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The USEPA Clean Power Plan and Its Potential Impact on Energy Storage

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The USEPA Clean Power Plan and Its Potential Impact on Energy Storage

The Clean Power Plan issued August 3 by President Obama and the U.S. Environmental Protection Agency (EPA) clearly expects that power from the renewable sector, especially wind and solar, will play a big role in cutting carbon dioxide emissions from U.S. power plants by 32 percent between 2005 and 2030.

In order for renewables to meet that challenge, energy storage will have to be a reliable, economic and sustainable component. Batteries will be needed to support renewables as one of the three key “building blocks” of the EPA plan:

  • Operating coal plants more efficiently
  • Running existing natural gas plants more often so that coal plants can run less often
  • Increasing the use of renewable power to about 27 per cent of US generation capacity by 2040

The EPA plan’s purpose is to cut CO2 emissions from the generation of electricity from fossil fuels, with coal-fired plants the primary target. Natural gas is viewed as a “transition” fuel so that power from renewables will have sufficient time to “ramp up”. Nuclear power also will have a chance to grow.

Data from the US Energy Information Administration (EIA) show that if the Obama clean power plan is fully implemented, the share of the nation’s electric power generated by renewables would grow from the present 10 per cent to about 27 per cent by 2040. Natural gas, however, is likely to emerge as the primary source. The share of coal is expected to decrease, although it still will have a significant role in the country’s power supply. (Nuclear may remain about the same or somewhat less.)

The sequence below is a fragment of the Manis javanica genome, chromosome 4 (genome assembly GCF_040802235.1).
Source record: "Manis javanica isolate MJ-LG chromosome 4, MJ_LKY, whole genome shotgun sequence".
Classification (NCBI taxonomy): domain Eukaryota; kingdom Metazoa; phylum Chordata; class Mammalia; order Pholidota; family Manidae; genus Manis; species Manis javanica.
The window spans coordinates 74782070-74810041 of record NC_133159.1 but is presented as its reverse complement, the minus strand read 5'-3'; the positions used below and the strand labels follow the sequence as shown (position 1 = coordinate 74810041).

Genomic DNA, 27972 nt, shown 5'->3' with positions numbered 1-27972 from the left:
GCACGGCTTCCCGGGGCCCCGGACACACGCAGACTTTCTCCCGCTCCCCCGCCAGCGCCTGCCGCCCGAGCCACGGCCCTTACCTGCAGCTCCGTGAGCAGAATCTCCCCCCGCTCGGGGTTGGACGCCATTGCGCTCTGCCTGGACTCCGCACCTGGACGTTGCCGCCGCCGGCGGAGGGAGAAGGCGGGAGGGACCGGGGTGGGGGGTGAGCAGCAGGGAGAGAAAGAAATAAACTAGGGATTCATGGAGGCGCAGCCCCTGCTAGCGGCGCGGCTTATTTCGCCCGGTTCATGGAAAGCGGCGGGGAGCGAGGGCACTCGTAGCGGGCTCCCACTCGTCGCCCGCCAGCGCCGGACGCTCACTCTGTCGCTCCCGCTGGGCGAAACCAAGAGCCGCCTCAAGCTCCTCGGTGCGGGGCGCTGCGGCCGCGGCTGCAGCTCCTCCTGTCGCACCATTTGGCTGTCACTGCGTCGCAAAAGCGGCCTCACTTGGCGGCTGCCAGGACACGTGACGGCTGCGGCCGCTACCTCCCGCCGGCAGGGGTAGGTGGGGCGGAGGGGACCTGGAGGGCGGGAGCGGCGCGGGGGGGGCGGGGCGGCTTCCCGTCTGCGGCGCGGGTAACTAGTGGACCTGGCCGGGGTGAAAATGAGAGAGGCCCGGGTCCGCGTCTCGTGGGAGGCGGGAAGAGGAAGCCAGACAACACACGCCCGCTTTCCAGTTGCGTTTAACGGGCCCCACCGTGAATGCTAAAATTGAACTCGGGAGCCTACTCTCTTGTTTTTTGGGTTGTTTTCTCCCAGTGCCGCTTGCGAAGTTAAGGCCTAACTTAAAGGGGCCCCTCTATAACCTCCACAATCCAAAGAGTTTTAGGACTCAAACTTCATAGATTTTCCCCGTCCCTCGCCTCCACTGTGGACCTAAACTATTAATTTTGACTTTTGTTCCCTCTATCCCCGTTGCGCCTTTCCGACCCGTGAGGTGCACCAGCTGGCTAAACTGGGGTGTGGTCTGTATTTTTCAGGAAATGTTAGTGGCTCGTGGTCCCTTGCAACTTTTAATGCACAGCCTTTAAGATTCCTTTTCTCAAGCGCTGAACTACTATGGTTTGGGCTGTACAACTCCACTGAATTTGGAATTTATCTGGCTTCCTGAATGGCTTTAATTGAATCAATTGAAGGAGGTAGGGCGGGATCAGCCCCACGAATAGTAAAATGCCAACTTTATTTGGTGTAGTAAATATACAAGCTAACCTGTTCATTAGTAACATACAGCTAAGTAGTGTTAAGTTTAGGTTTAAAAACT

Each state has been assigned an emissions reduction target and will be required to develop plans by next year to meet those targets. If they don’t, then EPA will step in and impose a plan. All this is to be accomplished by the end of next year. Will it?

Virtually no one expects any of these plans to be finalized by next year since opponents of the plan, led primarily by the coal industry, are launching a series of legal challenges that likely will take several years to resolve. Debates will take place in Congress. Legal challenges will proceed at federal and state levels, the U.S. Court of Appeals and, ultimately, the U.S. Supreme Court.

It may be useful for companies that operate mines for metals to pay close attention to how this controversy over challenges to EPA’s authority evolves.

The legal challenges center on whether EPA even has the statutory legal authority from Congress to pursue this regulatory initiative. The issue is what Congress intended. When a House-Senate conference met in 1990 to resolve differences between the two chambers over amendments to the Clean Air Act, one of the important issues was section 111.

The House language said EPA could not use Section 111 to regulate an emission source that already was regulated by another section, 112, of the Act. However, the Senate said EPA could not write a second rule covering an already regulated pollutant. But, since EPA at the time didn’t regulate greenhouse gases, the agency claims it has the authority to develop new regulations for CO2 since those emissions were not previously regulated under sections 111 or 112. Rather than reconciling these two very different provisions, the House-Senate conference simply put them both into the final bill.

The Obama Administration points to several Supreme Court decisions that give federal agencies like EPA “deference” in interpreting statutes. Opponents of the EPA plan, however, claim that specific legislation is required since the 1990 House-Senate conference mistakenly left the two versions unresolved.

It was a classic “cut the deal and worry about the details later” political exercise. That was 25 years ago and later has become now. There are several questions that arise from all this. The questions are political and economic.